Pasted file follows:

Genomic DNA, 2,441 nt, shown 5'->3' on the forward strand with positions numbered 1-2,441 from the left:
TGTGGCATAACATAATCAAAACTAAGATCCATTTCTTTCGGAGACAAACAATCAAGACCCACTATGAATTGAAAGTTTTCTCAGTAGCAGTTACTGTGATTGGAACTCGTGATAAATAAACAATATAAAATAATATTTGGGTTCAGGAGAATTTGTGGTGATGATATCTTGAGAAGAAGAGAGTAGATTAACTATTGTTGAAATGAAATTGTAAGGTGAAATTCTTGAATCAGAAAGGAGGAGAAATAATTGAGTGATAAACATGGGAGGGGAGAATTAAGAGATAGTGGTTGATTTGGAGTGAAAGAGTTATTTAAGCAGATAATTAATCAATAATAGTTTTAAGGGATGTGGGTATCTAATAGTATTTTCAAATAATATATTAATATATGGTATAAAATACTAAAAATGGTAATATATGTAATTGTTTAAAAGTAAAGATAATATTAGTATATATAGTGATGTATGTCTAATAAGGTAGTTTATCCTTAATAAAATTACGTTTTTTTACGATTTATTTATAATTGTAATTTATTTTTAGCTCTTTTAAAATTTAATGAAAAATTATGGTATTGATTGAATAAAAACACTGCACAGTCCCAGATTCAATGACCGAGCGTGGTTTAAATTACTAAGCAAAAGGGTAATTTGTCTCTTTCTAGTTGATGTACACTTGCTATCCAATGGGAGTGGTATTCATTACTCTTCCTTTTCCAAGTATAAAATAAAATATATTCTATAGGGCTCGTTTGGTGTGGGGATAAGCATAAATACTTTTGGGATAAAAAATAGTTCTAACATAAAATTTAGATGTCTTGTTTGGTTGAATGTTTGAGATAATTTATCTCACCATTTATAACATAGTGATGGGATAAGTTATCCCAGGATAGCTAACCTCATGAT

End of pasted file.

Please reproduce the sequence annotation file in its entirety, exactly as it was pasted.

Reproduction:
Genomic DNA, 2,441 nt, shown 5'->3' on the forward strand with positions numbered 1-2,441 from the left:
TGTGGCATAACATAATCAAAACTAAGATCCATTTCTTTCGGAGACAAACAATCAAGACCCACTATGAATTGAAAGTTTTCTCAGTAGCAGTTACTGTGATTGGAACTCGTGATAAATAAACAATATAAAATAATATTTGGGTTCAGGAGAATTTGTGGTGATGATATCTTGAGAAGAAGAGAGTAGATTAACTATTGTTGAAATGAAATTGTAAGGTGAAATTCTTGAATCAGAAAGGAGGAGAAATAATTGAGTGATAAACATGGGAGGGGAGAATTAAGAGATAGTGGTTGATTTGGAGTGAAAGAGTTATTTAAGCAGATAATTAATCAATAATAGTTTTAAGGGATGTGGGTATCTAATAGTATTTTCAAATAATATATTAATATATGGTATAAAATACTAAAAATGGTAATATATGTAATTGTTTAAAAGTAAAGATAATATTAGTATATATAGTGATGTATGTCTAATAAGGTAGTTTATCCTTAATAAAATTACGTTTTTTTACGATTTATTTATAATTGTAATTTATTTTTAGCTCTTTTAAAATTTAATGAAAAATTATGGTATTGATTGAATAAAAACACTGCACAGTCCCAGATTCAATGACCGAGCGTGGTTTAAATTACTAAGCAAAAGGGTAATTTGTCTCTTTCTAGTTGATGTACACTTGCTATCCAATGGGAGTGGTATTCATTACTCTTCCTTTTCCAAGTATAAAATAAAATATATTCTATAGGGCTCGTTTGGTGTGGGGATAAGCATAAATACTTTTGGGATAAAAAATAGTTCTAACATAAAATTTAGATGTCTTGTTTGGTTGAATGTTTGAGATAATTTATCTCACCATTTATAACATAGTGATGGGATAAGTTATCCCAGGATAGCTAACCTCATGAT